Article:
He’s ugly, he’s fat and he has a dumb accent!  No, Idris is great.  He is very charming, very charismatic.  To me, charming, charismatic people make the best bad guys because even though they’re really twisted, you kind of want them to get away a little bit.  You don’t want to play a bad guy that everyone hates anyway because then you lose the audience.  I thought that was very important when considering who we cast as Colin.  We didn’t want people to actually hate him.  You want to see why he ended up like that.

I really enjoyed working with him.


What was it like producing the No Good Deed?

Actually, it was tough, man!  The best performance was talking Idris into doing it, because he had already booked Mandela.  He was on his way to South Africa and I was like, “Oh, oh, not so fast! You said you were going to do this movie and my son is about to go to college, and I had that movie set aside for his tuition.  Please, [fake cries] you have to do this! I’m a single mother!”


I pulled the “single mother card”, yes, I did! Whatever works!  I just realized that being a producer you must have the gift of gab.  You’re not just dealing with the actor.  You’re dealing with the actor, the actor’s ego, and the actor’s team and their ego; because the team always has an opinion.  So, I have to figure out how to get around the team and talk to the actor and say, “I’ve never seen you play this role before. Isn’t the whole objective to show your range?”  It’s tough.  A lot of people don’t return your calls or they don’t read the script.  I get personally offended by that [laughs], even though I know I shouldn’t.  It’s probably karma because I didn’t read every script!


You mentioned going to clubs. Did you have time to immerse yourself in the music scene at all?

Well, yeah, with other projects where I had a weekend.  This project we literally worked six days a week; Sunday was our only off day and I honestly couldn’t get out of bed most times. Night shoots, you know?


What is your next music project?  Are we going to see an album coming out any time soon?

No album!  Honestly, I think I missed that.  The patience it takes.  The music industry is very shady and I don’t have the patience for it.  I’m too old, I think I missed that.  Eventually, I’ll end up on Broadway doing a show or a musical.  I don’t wake up every day and vocalize; it’s not my first passion.  I’m not tone deaf, but I don’t think I’m trying to go toward—I don’t have the patience for that!


You’re definitely a role model for young African-American women.  Do you feel any pressure when going about your daily life to be example?  How do you handle that?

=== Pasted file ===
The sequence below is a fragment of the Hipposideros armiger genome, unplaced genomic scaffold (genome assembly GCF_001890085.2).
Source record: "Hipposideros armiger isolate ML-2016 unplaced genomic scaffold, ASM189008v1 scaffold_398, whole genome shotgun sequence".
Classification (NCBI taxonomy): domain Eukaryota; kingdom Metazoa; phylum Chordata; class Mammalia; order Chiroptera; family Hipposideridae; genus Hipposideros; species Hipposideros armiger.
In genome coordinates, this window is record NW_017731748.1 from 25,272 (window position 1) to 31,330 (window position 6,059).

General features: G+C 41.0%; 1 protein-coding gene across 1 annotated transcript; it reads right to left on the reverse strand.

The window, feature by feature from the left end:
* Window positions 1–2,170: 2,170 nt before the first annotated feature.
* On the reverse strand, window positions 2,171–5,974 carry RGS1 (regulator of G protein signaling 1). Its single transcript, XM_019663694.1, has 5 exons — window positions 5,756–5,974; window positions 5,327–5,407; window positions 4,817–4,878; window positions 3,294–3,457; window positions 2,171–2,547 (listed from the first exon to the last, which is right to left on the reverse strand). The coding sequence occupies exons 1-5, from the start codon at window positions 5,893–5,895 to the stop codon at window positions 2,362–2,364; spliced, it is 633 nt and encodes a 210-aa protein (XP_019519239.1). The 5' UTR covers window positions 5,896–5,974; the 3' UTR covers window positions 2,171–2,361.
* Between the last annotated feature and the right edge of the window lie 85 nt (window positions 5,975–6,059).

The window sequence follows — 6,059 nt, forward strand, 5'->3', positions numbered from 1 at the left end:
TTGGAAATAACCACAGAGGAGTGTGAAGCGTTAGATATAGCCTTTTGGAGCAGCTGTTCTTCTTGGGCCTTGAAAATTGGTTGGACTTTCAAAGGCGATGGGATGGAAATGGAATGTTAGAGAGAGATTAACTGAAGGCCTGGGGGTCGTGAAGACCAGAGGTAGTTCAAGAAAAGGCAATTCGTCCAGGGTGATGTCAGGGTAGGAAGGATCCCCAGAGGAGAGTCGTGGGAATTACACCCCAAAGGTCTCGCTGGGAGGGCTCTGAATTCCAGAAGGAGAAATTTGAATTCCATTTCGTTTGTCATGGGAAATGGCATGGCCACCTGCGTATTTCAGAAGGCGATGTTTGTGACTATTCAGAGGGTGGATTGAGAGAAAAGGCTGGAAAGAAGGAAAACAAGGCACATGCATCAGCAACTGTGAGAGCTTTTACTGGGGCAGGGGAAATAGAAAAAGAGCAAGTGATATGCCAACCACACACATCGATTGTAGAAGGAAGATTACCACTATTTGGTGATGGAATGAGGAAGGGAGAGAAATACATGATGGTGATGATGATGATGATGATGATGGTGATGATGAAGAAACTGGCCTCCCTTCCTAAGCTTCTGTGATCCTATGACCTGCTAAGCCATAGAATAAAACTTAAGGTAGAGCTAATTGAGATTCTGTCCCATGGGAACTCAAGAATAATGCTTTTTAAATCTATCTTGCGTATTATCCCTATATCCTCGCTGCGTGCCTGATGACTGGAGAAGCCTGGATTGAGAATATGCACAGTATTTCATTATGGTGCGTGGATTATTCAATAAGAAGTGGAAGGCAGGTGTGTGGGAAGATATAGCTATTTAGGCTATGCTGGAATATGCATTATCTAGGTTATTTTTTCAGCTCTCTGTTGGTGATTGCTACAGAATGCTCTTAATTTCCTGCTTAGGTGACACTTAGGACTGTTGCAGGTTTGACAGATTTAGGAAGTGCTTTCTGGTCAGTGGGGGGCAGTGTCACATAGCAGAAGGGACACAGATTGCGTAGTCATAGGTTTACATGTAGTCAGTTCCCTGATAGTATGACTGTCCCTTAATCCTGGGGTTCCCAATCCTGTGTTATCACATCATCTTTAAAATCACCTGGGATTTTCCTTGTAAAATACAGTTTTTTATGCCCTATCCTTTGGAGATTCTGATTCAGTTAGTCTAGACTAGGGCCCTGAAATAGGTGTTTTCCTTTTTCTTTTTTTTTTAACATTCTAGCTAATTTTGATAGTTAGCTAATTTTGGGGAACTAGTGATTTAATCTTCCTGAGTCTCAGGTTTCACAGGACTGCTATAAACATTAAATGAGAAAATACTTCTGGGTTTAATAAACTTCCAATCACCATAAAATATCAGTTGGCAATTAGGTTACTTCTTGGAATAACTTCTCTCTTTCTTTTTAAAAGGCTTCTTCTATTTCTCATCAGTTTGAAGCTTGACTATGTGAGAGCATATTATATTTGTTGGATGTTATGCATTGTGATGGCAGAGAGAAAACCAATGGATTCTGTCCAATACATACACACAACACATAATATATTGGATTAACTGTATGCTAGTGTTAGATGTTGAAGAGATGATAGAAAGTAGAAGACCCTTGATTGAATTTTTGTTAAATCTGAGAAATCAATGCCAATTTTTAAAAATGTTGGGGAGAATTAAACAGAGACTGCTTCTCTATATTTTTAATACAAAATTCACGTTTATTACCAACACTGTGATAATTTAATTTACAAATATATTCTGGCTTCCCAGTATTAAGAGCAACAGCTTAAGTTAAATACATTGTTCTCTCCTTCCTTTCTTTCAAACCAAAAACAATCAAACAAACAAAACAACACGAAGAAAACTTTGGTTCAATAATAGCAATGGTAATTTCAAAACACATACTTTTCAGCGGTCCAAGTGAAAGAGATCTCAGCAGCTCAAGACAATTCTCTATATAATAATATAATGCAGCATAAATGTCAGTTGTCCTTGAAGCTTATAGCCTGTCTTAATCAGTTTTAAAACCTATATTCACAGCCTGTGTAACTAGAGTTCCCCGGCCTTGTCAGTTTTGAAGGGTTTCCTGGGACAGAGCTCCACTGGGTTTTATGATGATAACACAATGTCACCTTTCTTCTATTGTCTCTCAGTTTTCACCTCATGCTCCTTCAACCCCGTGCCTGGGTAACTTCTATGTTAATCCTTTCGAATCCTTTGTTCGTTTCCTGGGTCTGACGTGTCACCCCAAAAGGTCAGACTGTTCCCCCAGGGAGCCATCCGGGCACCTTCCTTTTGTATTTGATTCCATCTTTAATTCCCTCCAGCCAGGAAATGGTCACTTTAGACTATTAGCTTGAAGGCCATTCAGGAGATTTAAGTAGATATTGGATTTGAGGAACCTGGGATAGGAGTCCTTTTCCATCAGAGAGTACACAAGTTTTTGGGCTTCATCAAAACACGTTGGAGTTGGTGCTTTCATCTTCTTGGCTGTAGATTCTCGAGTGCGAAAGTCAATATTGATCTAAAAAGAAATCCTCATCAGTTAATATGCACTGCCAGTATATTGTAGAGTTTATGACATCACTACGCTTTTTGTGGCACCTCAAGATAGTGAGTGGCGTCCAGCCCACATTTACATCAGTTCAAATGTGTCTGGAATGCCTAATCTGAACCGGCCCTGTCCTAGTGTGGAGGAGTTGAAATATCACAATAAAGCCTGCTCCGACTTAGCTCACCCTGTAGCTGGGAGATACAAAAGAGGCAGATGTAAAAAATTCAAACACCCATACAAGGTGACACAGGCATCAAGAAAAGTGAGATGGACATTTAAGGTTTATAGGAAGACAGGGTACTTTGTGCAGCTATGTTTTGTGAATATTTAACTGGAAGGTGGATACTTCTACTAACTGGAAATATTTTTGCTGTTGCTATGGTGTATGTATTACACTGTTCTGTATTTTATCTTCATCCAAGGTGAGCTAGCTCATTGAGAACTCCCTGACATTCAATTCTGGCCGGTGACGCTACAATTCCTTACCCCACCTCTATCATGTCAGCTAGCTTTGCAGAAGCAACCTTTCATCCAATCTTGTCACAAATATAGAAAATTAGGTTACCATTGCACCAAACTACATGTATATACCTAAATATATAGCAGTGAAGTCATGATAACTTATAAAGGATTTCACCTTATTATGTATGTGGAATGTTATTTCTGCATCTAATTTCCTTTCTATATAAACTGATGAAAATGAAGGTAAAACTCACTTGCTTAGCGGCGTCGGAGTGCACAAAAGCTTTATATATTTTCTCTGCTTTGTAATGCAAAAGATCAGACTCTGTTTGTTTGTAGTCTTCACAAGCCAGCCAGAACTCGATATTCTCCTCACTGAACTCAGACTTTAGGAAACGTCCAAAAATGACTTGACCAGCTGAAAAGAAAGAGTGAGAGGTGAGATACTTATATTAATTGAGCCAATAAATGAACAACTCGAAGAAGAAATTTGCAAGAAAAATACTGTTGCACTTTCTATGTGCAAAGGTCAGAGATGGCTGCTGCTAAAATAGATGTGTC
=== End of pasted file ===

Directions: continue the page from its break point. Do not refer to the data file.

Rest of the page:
No, I don’t put that kind of pressure on myself.  I have respect for myself. I have morals and values.  I don’t have to prove anything to anybody; this is just who I am.  I have a son, first off, so there are certain things that I can’t do—my child has to respect me.  If he’s going to go out into this world and respect women, it starts with his mother.  It has nothing to do with being a role model.  I can’t raise everybody’s child and I am human.  I am flawed and just as screwed up as the next person, so if someone decides to choose me as a role model, I’m honored.  But do know that I am not perfect!


Sam Miller has also acted, besides directing.  Do you think that helped him with this?

Absolutely.  He just knows!  There are some directors that don’t know how to talk to actors and where they are and how to help them enhance exactly what they have.   You just have to know how to talk to an actor and he does.  I had no issues with him directing me at all.  I hope we get to work together again.  And he’s so damn cute!   I just kept pinching his cheeks!  I know he was wondering, “I am not five! Why does she keep pinching my cheeks?”  It was the accent!


So Terry and her husband have marital issues in the movie.  What was their back story coming into where we see them in film?

That was part of my homework.  I just figured that it was beautiful in the beginning; they’ve got the seven year itch.  She has two children, lost herself, and has postpartum depression— which really happens!  She had a toddler and an infant, so she was fresh post-partum from the first time and it just kind of lingered along.  She was a district attorney, she put a lot of bad guys in jail and now all of a sudden she’s frumpy and she doesn’t feel sexy anymore.  She’s got food and poo all over her!  This is not the Terry that once was before the marriage and the kids.  That’s what her husband fell in love with.


And y’know, sometimes as women we lose ourselves in the family and the man and [Terry] is a prime example of what happens.  And that affected her choice making and decision making, because if she was the Terry from before, she would have never opened the door for that guy.  She would’ve questioned him right away, “Why’re you in my neighborhood? People don’t just walk up to the door. We don’t even have sidewalks! Who are you?”  But because she was fresh off of her husband leaving her with her kids, she’s feeling very, very vulnerable.  No man has looked at her and said she’s sexy in how many years?  And here this fine man is at the door saying these things?  You know, she’s just lost herself a bit.  Ironically enough, this man shows up and it’s a blessing and curse, because through that she finds her strength and herself again.  She got it back though; she had no choice.